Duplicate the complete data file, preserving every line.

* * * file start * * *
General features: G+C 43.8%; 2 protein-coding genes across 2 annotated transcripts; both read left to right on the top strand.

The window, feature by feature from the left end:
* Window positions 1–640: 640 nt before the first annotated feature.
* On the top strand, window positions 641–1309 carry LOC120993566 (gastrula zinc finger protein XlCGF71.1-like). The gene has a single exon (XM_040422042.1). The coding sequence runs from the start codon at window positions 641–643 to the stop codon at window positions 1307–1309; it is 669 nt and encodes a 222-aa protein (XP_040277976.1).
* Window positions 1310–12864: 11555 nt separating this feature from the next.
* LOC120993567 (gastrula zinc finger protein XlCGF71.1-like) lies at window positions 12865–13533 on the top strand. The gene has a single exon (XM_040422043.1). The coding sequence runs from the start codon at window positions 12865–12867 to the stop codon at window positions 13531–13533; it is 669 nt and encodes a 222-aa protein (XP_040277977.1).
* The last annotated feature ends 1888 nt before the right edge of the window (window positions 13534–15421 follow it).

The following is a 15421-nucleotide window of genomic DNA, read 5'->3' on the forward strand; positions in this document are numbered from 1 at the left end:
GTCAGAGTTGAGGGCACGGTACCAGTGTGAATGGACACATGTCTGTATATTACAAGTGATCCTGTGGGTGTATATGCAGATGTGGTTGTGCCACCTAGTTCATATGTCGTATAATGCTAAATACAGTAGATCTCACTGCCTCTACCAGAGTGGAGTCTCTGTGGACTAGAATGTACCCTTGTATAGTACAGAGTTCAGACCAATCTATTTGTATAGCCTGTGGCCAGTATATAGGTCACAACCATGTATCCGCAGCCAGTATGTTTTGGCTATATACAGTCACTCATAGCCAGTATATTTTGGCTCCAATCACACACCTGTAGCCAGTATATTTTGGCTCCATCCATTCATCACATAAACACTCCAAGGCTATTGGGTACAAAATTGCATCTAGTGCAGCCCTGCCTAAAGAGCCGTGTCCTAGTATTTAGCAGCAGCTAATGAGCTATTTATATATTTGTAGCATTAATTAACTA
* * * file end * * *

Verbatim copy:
General features: G+C 43.8%; 2 protein-coding genes across 2 annotated transcripts; both read left to right on the top strand.

The window, feature by feature from the left end:
* Window positions 1–640: 640 nt before the first annotated feature.
* On the top strand, window positions 641–1309 carry LOC120993566 (gastrula zinc finger protein XlCGF71.1-like). The gene has a single exon (XM_040422042.1). The coding sequence runs from the start codon at window positions 641–643 to the stop codon at window positions 1307–1309; it is 669 nt and encodes a 222-aa protein (XP_040277976.1).
* Window positions 1310–12864: 11555 nt separating this feature from the next.
* LOC120993567 (gastrula zinc finger protein XlCGF71.1-like) lies at window positions 12865–13533 on the top strand. The gene has a single exon (XM_040422043.1). The coding sequence runs from the start codon at window positions 12865–12867 to the stop codon at window positions 13531–13533; it is 669 nt and encodes a 222-aa protein (XP_040277977.1).
* The last annotated feature ends 1888 nt before the right edge of the window (window positions 13534–15421 follow it).

The following is a 15421-nucleotide window of genomic DNA, read 5'->3' on the forward strand; positions in this document are numbered from 1 at the left end:
GTCAGAGTTGAGGGCACGGTACCAGTGTGAATGGACACATGTCTGTATATTACAAGTGATCCTGTGGGTGTATATGCAGATGTGGTTGTGCCACCTAGTTCATATGTCGTATAATGCTAAATACAGTAGATCTCACTGCCTCTACCAGAGTGGAGTCTCTGTGGACTAGAATGTACCCTTGTATAGTACAGAGTTCAGACCAATCTATTTGTATAGCCTGTGGCCAGTATATAGGTCACAACCATGTATCCGCAGCCAGTATGTTTTGGCTATATACAGTCACTCATAGCCAGTATATTTTGGCTCCAATCACACACCTGTAGCCAGTATATTTTGGCTCCATCCATTCATCACATAAACACTCCAAGGCTATTGGGTACAAAATTGCATCTAGTGCAGCCCTGCCTAAAGAGCCGTGTCCTAGTATTTAGCAGCAGCTAATGAGCTATTTATATATTTGTAGCATTAATTAACTA